Do we spend too much time on rhyming books? What else should we do to prepare pre-schoolers to read?

Duck in the Truck
The Cat in the Hat
Madeline, with her vines and twelve little girls in two straight lines

All great, fun books to read aloud – my sons love them; and so do I. But do we spend too much time playing around with rhyming books and not enough time working on other skills children need for reading before they go to school?



Sing a song of sixpence,
A pocket full of rye;
Four-and-twenty blackbirds
Baked in a pie;
When the pie was opened
The birds began to sing;
Was not that a dainty dish
To set before the King?

(During the next verse, somebody’s nose gets nipped.)

Before I answer this, let me back up for a moment and explain a couple of key concepts.

Phonological awareness

A strong predictor of later reading and spelling skills in pre-schoolers is what we call their “phonological awareness”. Phonological awareness is hard to explain. Essentially, it’s the child’s ability to attend to, identify and manipulate sounds in spoken words. It covers a bunch of sub-skills, including an understanding of:

  • rhyme (e.g. cat-hat-mat-sat, etc.);
  • stress patterns in words (e.g. the stress is on the first syllable of “water”; and on the second syllable of “begin”);
  • syllables or “beats” (e.g. elephant has three syllables: el-e-phant);
  • how words can be broken down or “segmented” into individual sounds (e.g. dog (d-o-g) is not the same word as dot (d-o-t)); and
  • how individual sounds can be put together or “blended” to make words (e.g. d+o+g = dog, a four-legged canine.)

Speech pathologists and other experts in early education agree that the explicit teaching of these skills is critical for later literacy education. This is because, in English, our written language uses an alphabet, a type of code. Written words are made up of letters (not sounds). But, for most of our words (over 80% of the time), the letters we use to spell are determined by the sounds they usually make. In other words, to understand the alphabetic code and to be able to read efficiently, children must not only know their letters, but the sounds they make.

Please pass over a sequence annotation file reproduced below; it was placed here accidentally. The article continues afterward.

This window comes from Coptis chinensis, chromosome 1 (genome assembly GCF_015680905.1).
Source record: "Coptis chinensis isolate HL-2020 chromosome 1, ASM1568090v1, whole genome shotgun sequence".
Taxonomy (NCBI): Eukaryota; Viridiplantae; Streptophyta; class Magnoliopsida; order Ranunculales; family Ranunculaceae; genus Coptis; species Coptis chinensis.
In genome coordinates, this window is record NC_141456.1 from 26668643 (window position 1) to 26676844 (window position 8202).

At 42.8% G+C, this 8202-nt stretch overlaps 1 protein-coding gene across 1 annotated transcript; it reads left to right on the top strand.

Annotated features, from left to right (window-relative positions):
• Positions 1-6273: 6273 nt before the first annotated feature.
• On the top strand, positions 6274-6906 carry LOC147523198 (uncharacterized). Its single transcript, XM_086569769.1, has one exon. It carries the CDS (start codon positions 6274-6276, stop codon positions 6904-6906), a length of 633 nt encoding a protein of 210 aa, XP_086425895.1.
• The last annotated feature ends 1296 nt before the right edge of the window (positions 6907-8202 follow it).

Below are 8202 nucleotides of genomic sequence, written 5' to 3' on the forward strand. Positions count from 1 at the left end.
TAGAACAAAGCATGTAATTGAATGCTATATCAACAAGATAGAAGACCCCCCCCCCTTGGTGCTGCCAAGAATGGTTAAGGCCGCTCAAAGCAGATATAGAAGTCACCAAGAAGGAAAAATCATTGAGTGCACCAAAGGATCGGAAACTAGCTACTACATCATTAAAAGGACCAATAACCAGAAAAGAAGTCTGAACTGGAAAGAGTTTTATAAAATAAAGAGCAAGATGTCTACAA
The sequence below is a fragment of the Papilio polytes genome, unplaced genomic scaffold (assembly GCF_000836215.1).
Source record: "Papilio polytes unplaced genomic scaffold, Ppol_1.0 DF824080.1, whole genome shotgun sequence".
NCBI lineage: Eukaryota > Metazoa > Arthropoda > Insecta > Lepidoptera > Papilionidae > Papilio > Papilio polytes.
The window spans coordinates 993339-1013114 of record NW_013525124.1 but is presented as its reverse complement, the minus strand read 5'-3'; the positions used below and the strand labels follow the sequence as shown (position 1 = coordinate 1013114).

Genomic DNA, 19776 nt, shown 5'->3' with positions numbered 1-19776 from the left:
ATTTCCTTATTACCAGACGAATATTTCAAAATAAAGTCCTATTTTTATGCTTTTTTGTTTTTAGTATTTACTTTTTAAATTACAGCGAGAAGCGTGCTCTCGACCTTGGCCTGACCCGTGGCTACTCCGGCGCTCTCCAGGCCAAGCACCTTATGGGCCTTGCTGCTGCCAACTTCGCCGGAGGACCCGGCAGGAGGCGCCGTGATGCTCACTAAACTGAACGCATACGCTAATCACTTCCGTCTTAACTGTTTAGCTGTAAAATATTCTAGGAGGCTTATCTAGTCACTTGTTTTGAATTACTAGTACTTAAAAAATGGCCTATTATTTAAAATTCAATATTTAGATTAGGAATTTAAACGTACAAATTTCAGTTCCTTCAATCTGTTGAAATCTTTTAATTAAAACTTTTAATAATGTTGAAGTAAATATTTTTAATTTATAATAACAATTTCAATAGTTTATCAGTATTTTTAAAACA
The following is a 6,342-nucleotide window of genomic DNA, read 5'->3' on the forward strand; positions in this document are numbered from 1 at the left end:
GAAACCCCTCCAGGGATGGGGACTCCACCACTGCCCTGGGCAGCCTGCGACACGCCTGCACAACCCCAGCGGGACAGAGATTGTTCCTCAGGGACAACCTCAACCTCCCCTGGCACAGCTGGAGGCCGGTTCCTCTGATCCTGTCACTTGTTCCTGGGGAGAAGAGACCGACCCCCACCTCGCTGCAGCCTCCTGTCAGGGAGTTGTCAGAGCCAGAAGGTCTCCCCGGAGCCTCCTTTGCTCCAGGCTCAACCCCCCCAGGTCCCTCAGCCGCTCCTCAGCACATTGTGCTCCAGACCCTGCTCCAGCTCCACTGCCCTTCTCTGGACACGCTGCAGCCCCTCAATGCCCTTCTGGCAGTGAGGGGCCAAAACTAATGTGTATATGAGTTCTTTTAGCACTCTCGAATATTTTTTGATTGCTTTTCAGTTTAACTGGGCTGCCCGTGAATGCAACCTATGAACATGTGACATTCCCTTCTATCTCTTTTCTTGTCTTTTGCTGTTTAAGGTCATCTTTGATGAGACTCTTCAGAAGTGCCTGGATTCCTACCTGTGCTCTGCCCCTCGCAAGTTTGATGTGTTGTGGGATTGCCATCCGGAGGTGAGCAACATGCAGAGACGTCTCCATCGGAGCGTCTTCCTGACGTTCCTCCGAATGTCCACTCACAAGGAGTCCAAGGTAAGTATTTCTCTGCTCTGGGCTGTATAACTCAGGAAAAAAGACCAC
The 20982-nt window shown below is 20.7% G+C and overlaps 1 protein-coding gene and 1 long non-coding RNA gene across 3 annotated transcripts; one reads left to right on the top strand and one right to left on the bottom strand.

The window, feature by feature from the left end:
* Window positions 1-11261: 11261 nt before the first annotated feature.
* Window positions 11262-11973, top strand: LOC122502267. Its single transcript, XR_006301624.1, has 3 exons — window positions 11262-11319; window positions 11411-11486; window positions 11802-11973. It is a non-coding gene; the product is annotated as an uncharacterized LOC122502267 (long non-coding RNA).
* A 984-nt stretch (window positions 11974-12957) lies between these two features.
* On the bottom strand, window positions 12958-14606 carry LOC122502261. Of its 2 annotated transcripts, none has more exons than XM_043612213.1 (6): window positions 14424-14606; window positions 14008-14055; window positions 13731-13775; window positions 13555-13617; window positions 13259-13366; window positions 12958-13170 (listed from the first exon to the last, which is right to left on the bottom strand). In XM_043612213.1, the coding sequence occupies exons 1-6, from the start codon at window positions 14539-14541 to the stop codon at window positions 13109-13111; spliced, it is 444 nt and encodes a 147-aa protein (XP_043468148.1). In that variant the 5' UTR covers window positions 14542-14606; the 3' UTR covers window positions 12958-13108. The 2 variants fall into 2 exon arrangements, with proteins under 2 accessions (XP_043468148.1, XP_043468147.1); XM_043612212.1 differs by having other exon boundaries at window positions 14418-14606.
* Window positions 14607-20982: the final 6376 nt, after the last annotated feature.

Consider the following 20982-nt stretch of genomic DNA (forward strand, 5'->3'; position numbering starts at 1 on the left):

Phonological awareness skills and literacy – which skills are needed most?

The research evidence tells us that, for pre-schoolers who are going to school next year:

  • phonological awareness activities should focus on the development of skills at the sound (phonemic) level (Brennan & Ireson, 1997);
  • sound segmentation and blending skills, and recognising the relationships between letters and sounds, are more strongly related to later reading and spelling than syllable or rhyme awareness skills (Hulme, Goetz, Gooch, Adams, & Snowling, 2007);
  • teaching letter knowledge and phoneme/sound awareness together may help both skills develop more efficiently than teaching the skills separately; and
  • skills like rhyme awareness may develop with improvement in speech production – either naturally or with therapy – and through general language stimulation at home or in school (Gillon, 2005).

So, yes, by all means have fun with rhyming books, nursery rhymes and songs. But make some time to play with sounds with sound segmentation, blending and letter-sound activities and games.

Your speech pathologist can offer some suggestions, and help you design a phonological awareness program for your child, either in therapy or for you to deliver at home.

Related articles:

Image and poem source:


Hi there, I’m David Kinnane.

Principal Speech Pathologist, Banter Speech & Language

Our talented team of certified practising speech pathologists provide unhurried, personalised and evidence-based speech pathology care to children and adults in the Inner West of Sydney and beyond, both in our clinic and via telehealth.

David Kinnane
Speech-Language Pathologist. Lawyer. Father. Reader. Writer. Speaker.

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